By Matt Schudel, at: The Washinton Post
By Thomas A. Bass, at Mekong Review
By Jefferson Morley, at Newsweek
The history of the Vietnam War is invariably delineated by historians as a continuum of escalating involvement from the administrations of Eisenhower through Nixon. This essay by Prof. Norwood challenges that notion by demonstrating how the vision of John F. Kennedy was consistently and vehemently opposed to conventional warfare there.
Was the hero of Jim Douglass' book murdered in 1968?
Jim DiEugenio carefully takes apart and corrects another misguided and misinformed attempt by Paul Street to characterize JFK as economically anti-progressive, complicit with southern racists, and a militarist abroad.
Once again, the factual basis of Chomsky's statements is allowed to go unchecked by his interviewers, as Jim DiEugenio demonstrates in yet another critique of his praxis of historical elision and distortion.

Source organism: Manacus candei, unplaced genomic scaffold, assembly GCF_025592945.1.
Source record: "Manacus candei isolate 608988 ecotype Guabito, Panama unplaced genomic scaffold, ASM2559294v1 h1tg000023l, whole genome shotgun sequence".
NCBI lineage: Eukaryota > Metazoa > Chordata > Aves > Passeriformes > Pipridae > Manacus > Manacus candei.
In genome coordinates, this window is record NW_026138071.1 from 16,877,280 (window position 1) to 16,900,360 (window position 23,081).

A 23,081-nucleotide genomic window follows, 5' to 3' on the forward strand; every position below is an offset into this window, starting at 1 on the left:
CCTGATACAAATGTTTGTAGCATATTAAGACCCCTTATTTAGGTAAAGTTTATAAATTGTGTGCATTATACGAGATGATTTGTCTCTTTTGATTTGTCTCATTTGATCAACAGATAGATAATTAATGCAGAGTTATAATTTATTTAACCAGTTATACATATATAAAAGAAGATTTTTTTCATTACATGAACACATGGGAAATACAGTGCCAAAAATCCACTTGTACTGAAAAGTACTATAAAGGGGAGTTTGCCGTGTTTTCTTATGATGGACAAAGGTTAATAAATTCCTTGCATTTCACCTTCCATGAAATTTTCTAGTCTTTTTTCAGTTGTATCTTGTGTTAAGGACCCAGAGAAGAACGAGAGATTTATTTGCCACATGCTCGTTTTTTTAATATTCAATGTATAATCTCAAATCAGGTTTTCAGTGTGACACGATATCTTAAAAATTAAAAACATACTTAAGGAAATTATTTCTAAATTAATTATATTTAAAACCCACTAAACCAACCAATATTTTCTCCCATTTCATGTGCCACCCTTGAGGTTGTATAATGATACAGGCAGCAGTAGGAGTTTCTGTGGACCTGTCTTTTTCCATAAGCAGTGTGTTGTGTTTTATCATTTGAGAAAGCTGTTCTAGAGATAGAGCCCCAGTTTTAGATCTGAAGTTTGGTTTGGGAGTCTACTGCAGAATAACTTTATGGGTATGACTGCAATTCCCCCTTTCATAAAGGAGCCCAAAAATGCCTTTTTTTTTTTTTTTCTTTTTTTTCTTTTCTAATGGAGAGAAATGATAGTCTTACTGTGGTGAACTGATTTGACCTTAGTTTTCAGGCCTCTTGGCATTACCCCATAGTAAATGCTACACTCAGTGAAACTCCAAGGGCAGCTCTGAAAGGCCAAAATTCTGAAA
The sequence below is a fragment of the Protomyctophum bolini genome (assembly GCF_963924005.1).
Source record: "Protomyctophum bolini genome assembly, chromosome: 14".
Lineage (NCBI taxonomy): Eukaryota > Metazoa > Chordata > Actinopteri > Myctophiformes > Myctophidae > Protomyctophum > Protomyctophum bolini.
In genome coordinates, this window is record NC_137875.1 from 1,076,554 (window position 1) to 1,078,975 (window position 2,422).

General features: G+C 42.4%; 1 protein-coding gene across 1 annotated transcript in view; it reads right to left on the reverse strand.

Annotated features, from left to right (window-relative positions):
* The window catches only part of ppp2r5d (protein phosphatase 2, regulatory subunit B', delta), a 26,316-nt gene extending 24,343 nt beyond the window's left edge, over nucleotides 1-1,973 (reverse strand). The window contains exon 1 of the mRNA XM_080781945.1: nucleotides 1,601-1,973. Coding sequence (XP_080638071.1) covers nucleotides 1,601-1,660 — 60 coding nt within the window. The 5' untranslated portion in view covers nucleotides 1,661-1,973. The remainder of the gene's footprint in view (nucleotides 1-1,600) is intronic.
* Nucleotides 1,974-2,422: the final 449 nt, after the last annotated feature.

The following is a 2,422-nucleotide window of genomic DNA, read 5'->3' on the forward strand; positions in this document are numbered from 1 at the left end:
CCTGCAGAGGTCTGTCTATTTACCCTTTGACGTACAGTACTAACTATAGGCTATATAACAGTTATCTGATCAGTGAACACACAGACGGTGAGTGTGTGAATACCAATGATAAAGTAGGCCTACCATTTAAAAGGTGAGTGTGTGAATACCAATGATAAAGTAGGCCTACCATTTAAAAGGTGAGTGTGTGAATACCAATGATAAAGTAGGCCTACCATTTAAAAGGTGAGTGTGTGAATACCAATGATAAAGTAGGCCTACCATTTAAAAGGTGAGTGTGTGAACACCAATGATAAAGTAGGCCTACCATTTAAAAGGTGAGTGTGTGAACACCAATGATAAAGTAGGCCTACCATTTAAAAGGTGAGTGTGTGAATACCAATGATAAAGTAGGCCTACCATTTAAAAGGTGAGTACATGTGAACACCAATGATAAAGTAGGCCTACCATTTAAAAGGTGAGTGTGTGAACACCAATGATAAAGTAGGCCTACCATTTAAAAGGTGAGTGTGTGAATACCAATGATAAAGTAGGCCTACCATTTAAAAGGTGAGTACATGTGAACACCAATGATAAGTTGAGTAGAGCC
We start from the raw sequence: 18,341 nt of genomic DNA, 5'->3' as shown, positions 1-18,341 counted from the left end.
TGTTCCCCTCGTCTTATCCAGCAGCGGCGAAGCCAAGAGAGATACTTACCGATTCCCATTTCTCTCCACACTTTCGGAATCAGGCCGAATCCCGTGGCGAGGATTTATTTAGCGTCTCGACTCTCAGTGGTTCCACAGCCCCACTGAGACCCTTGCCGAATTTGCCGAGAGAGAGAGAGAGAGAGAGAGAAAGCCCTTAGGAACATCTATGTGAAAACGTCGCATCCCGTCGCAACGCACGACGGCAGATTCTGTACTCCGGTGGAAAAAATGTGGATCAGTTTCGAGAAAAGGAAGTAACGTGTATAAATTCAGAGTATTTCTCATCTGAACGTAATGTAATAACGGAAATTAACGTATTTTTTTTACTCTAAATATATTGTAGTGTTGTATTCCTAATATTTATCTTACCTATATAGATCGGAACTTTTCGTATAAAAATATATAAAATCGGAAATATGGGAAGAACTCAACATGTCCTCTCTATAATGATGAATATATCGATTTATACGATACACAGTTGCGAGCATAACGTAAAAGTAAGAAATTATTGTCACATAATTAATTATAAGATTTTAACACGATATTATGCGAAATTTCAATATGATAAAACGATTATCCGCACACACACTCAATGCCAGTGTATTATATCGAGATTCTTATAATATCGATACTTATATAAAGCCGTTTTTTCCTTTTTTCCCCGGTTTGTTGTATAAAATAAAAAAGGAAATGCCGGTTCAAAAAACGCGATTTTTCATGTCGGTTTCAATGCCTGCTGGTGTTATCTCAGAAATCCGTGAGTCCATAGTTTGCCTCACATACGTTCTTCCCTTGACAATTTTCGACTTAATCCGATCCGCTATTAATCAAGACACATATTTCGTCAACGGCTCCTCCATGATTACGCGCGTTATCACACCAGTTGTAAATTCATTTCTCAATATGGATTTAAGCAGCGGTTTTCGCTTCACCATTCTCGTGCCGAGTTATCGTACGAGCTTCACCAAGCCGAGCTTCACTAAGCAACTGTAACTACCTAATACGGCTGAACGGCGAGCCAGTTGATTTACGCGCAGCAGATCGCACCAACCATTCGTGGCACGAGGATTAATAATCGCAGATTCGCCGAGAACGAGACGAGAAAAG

Michael Le Flem elucidates the terrible power play that engulfed Congo and took the life of Patrice Lumumba with it. With the newest information, he shows us how a democratically elected, constitutional government was wrecked by Belgium and the CIA before it got off the ground.
The strength of the book lies in the tracing of the Oswald files through the CIA under Angleton’s dominion. No book on Angleton has done this before. And that is certainly a commendable achievement. Hopefully, this will become a staple of future Angleton scholarship, writes Jim DiEugenio.